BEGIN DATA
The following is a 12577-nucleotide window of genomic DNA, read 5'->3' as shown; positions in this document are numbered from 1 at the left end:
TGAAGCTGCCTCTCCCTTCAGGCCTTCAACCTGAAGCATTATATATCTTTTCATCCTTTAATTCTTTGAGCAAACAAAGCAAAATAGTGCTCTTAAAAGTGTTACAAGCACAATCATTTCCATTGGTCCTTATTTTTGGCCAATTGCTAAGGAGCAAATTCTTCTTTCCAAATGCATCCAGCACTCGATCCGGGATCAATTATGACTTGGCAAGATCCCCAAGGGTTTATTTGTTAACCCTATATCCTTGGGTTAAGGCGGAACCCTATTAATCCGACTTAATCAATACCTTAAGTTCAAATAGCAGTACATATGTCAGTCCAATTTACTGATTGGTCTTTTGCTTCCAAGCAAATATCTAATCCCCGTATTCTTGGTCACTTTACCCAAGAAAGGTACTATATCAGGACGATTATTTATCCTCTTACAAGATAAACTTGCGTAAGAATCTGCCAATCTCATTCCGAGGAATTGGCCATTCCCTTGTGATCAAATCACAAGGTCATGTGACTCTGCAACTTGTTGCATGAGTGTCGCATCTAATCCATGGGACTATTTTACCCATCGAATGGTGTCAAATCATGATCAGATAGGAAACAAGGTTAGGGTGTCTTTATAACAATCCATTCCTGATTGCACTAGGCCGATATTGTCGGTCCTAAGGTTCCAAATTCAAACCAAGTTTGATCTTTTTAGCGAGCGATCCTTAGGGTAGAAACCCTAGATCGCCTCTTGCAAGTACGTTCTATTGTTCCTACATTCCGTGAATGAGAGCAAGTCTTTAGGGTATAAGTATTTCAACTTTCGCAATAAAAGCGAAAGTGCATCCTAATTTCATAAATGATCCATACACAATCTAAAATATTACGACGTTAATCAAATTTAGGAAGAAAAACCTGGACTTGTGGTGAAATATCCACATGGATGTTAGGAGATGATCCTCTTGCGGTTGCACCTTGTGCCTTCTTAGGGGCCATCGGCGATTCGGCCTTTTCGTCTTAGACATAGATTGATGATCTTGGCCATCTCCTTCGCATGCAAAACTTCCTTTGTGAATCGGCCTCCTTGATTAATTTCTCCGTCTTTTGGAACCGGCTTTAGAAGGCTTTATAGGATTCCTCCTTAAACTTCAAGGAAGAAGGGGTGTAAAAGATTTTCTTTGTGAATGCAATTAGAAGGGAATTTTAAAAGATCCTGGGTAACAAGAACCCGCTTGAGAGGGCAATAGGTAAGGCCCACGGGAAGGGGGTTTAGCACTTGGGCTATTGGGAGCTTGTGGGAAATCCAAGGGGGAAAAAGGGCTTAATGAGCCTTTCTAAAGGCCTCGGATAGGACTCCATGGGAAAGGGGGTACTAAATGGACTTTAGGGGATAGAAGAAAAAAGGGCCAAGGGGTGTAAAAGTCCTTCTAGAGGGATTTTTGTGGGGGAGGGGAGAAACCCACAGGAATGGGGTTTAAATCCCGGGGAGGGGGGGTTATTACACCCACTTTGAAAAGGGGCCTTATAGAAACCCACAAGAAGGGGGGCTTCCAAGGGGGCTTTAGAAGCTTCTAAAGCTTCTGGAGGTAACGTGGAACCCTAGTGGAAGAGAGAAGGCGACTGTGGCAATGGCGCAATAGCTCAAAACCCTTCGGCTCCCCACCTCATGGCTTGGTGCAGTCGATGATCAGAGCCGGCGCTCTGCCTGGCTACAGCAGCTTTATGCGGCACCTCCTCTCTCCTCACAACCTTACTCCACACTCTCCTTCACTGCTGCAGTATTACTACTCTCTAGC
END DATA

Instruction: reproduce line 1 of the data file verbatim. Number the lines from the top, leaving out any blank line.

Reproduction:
The following is a 12577-nucleotide window of genomic DNA, read 5'->3' as shown; positions in this document are numbered from 1 at the left end: